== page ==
"When they hear you're pregnant, the first question people ask is whether it's a boy or a girl. Why is everyone so eager to figure out my child's genitals?"
Dani and Mathilda. Photo Courtesy of Dani
This article originally appeared on VICE Netherlands.
On a recent visit to Stockholm, I met Miranda—an LGBT-activist and mother of a two-and-a-half-year-old child. I use the word "child" deliberately here, because Miranda chose to raise her baby gender neutral, which means she is trying to bring her child up in an environment free of gender stereotypes.
It seems like a very Swedish thing to do—what with the Swedish government handing out Chimamanda Ngozi Adichie's We Should All Be Feminists to every 16-year-old in the land, and encouraging Swedish dads to take 90 days of paid leave off work for every baby they make. With that in mind, it's no surprise that the first gender neutral pre-school, Egalia, opened in Stockholm in 2010, funded with money from the municipality.
But raising your children gender neutral is not an exclusively Swedish thing: Beck Laxton and Keiran Cooper are Britain's most famous gender neutral raising parents, having appeared in the media about the subject and maintaining a blog about it for a while. A very short phone call I had with the couple made it pretty clear that they didn't want any media attention. On her blog, Beck Laxton writes that the couple got "accidentally splashed all over the media after innocently giving an interview to a friend of a friend who was working for Cambridge News" in January 2012.
But there are quite a few Facebook groups for parents who want to raise their children gender neutral, and that's where I found Dani, who was willing to talk to me. Dani, from Dartford, Kent, is the stay-at-home parent of a five-year-old who identifies as agender. I talked to Dani and Miranda, as well as Lotta Rajalin – the founder of Swedish gender neutral pre-school Egalia – about what it means to raise a child gender neutral.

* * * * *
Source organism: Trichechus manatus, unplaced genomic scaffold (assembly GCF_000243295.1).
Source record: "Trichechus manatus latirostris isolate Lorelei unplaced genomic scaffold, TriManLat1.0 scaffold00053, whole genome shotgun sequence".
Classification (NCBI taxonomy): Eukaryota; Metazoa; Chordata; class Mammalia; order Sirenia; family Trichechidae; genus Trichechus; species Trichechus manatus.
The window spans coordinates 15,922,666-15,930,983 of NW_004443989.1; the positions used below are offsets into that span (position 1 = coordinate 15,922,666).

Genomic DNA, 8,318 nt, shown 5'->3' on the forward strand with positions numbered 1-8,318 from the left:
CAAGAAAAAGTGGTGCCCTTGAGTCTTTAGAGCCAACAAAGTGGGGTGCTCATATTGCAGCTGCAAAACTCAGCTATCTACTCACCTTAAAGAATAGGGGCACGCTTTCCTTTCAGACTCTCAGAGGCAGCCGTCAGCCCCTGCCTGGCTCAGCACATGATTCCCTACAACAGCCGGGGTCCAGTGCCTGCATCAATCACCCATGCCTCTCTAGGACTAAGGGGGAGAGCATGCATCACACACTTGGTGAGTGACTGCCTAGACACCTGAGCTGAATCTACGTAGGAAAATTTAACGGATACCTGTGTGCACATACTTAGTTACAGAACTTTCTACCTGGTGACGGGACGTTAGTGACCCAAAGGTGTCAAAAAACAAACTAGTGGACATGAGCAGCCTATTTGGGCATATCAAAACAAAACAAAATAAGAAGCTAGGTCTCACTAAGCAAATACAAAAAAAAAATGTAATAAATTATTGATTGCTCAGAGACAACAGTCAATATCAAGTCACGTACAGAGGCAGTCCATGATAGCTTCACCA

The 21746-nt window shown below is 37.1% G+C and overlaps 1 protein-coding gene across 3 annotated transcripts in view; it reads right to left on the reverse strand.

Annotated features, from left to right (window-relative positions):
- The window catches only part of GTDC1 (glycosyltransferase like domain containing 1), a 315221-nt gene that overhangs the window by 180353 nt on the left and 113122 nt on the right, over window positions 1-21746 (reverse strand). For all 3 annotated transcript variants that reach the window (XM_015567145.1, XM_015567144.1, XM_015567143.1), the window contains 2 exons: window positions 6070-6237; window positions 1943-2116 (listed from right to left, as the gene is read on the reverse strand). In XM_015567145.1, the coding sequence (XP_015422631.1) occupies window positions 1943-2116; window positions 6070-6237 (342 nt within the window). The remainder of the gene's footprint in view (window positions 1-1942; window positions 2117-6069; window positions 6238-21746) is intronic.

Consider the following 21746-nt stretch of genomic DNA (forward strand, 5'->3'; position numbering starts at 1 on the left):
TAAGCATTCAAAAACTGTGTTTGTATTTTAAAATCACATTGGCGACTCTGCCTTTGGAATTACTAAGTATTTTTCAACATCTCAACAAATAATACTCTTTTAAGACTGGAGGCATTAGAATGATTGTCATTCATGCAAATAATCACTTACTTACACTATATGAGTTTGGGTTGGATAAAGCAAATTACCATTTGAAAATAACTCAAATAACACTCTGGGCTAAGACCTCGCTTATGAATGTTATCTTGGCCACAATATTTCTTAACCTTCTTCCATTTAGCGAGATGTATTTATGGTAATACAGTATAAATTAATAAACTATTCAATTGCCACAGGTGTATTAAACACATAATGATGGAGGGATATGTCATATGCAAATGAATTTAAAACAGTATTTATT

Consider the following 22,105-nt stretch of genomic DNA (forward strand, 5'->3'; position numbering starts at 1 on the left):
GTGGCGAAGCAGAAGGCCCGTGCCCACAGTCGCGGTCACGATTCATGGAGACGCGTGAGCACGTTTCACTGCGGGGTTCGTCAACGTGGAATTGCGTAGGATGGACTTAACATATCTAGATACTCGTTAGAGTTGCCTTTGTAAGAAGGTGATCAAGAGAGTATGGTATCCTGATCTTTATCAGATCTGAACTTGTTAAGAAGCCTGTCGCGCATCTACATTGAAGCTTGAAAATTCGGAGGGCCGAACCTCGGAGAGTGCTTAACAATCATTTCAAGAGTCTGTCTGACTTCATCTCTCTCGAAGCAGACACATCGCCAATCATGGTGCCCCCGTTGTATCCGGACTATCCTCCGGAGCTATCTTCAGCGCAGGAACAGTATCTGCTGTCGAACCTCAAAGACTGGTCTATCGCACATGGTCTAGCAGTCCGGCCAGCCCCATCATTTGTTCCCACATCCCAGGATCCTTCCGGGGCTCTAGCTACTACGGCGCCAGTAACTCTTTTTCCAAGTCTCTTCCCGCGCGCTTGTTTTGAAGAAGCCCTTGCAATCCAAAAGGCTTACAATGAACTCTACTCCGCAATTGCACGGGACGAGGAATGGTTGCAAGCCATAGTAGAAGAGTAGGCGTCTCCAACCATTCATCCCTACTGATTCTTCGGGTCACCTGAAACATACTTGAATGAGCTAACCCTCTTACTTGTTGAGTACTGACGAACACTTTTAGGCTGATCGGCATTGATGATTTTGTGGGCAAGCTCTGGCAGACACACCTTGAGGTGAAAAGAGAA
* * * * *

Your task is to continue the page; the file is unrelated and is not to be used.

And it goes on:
For both Miranda and Dani, their parenting philosophy doesn't feel like a radical change: "My ideas on gender were already part of my life before I gave birth, so that was just an extension of what I believed and practiced," Dani explains. Miranda tells me she sees it as a basic feminist notion to believe we're all limited by gender roles and the expectations that go along with these roles.
According to Dani, gender neutrality is not about finding a gender neutral middle but about offering a child the option to be whoever they want to be—without feeling obliged to choose blue over pink. "We love all colors—we love the rainbow," Dani says. "The world is colorful." For their children, they try to mix toys and clothes meant for both sexes. "Whether my child wants to wear something pink or a shirt with Superman on it, it's all fine," Miranda explains. Which doesn't sound very radical, but Dani says people do take Mathilda for a boy every now and then, when she's wearing a blue shirt. Which doesn't bother Dani nor Mathilda.
Miranda and Dani both say the way they were raised influenced them in their own parenting. Miranda's mother was, as they say, a bit of a tomboy. "My mother was worried she wouldn't naturally do girly stuff with me, so she actively took me to ballet and horse riding. But I hated it." Dani's mother was different: "My mother loved red so that's what she dressed me in. She didn't like the fact that I cut my hair short, but I grew up in East Germany in the 1980s, so it wasn't as big of a problem as it might have been here in the UK these days."